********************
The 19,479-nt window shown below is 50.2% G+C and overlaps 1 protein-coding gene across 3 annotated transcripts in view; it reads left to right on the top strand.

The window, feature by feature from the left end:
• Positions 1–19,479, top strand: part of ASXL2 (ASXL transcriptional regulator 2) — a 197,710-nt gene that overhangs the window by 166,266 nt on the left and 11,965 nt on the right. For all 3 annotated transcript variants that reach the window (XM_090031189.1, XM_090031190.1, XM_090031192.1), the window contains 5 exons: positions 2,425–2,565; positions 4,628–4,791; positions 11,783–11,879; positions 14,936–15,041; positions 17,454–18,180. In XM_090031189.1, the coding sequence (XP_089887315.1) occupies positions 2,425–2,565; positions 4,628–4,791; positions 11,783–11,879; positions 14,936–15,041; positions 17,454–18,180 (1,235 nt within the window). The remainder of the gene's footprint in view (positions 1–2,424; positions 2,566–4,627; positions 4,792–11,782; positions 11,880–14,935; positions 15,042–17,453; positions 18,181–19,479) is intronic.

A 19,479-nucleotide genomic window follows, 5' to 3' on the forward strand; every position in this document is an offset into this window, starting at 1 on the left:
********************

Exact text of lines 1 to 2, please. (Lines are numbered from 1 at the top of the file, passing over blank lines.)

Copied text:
The 19,479-nt window shown below is 50.2% G+C and overlaps 1 protein-coding gene across 3 annotated transcripts in view; it reads left to right on the top strand.

The window, feature by feature from the left end: